Wednesday, 26 December 2012

Planning a Freestyle

So, you’ve been yo-yoing for quite some time now, and have become pretty good with your yo-yo skills. For the past few months, you’ve been toying with idea of creating your own freestyle. YES, it’s time to take it up with the big boys!

So how does one create an awesome freestyle? Freestyles aren’t just a combination of good music and a bunch of yo-yo tricks. A good freestyle takes time, planning, and of course, LOTS of practice.

World/AP/Japan Champion Hiroyuki Suzuki laying out his award winning freestyle.

Generally there are two types of freestyles: Performance & Competition.

We can go on all day about how a Performance and Competition freestyle can be worlds apart from each other, as well as how they can be the exact same thing, but it’s just too complicated a topic to discuss.

Instead, today we shall take a look at the basic building blocks of a Competition freestyle, and hopefully from there, you will be able to get started with planning and creating your perfect freestyle.


One important aspect of most freestyles is selecting the right music.
Normally when we start creating our very own freestyle, we first look into the choice of music we’d pick.

When choosing the right song, it is important to pick one that you are comfortable with, NOT what’s the “hit of the week” on your playlist.

Often at times, we make the mistake of choosing a song we really like over a song which is “practical”. As a new-comer, sometimes playing along to a song’s rhythm can be rather challenging, especially if you pick a really fast tune and cannot keep up with it.

Note that picking a really fast and catchy song can become quite annoying when you start making mistakes and try to keep up with the music by picking up where you left off.

That said, it is very important to pick a track which you are comfortable with. If a song with too much lyrics distracts you, get an instrumental version, if a fast song is too hard for you to keep up with, pick something slower etc.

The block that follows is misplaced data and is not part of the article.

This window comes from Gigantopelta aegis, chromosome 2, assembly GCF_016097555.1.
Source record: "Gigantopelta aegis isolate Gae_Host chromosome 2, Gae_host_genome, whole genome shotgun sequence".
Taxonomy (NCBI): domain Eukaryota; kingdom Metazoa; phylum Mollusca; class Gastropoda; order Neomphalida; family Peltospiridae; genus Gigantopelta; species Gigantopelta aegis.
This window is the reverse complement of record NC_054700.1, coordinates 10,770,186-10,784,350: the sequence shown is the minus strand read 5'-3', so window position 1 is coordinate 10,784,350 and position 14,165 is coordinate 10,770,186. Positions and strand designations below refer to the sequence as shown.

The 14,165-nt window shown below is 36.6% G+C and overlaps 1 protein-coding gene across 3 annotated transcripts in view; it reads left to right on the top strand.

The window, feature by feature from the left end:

Once you get the right song, ensure that you know where it cuts off at the 3 minute mark, or just edit your music to 3 minutes, and from there you can begin planning your freestyle!

Getting Technical

The next step in your freestyle planning is pretty straight forward - planning your tricks! Generally, the harder your tricks, the more points you should get. So, hard tricks = more points.

The harder the trick, the more points you get, simple? NOT REALLY!
Simple? Not exactly! Stitching tricks one after another takes lots of planning. In a time frame of 10 seconds, a properly sequenced set of tricks can earn as much as double that of a poorly sequenced set. Remember that “Time yo-yo spends NOT landing on string” are points wasted. Always ensure that your trick takes the fastest possible “route” to the next trick, and that will allow you to earn more points, which is exactly what you want in a freestyle.

Also, understand that just because the latest and hardest tricks gives you more points, it doesn’t mean you should ignore the simpler tricks. Tricks like “White Buddha” and “Skin the Gerbil” may not be as technical as they use to be, but they are fast and easy to pull off, so much so that it's easy to score points in a matter of seconds when pulling these tricks off.

To better understand how the pros do it, check out contest videos, and watch the 1st, 2nd, 3rd place freestyles, then compare them to the bottom few and see the difference between a regular freestyle and a contest-winning one.